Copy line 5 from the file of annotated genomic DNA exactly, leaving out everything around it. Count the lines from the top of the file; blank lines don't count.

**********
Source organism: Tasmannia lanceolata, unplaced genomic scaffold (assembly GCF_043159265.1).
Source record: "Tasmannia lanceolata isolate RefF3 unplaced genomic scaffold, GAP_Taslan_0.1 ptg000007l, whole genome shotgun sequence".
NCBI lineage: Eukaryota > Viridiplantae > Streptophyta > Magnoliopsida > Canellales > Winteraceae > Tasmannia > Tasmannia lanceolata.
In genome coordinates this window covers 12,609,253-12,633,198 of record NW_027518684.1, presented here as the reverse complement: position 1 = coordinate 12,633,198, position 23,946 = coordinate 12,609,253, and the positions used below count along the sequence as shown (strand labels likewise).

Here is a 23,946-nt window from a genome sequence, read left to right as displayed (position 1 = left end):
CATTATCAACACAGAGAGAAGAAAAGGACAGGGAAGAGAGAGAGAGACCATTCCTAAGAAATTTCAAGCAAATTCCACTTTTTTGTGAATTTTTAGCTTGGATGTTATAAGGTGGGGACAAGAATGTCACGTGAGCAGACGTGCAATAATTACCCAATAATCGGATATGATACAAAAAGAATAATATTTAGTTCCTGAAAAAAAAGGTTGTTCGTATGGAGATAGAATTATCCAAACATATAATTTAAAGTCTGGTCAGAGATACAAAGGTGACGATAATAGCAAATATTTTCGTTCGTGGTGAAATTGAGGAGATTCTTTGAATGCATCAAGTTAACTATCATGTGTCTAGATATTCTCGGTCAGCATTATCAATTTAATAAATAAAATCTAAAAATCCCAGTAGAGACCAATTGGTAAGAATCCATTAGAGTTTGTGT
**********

Here is a 23,946-nt window from a genome sequence, read left to right as displayed (position 1 = left end):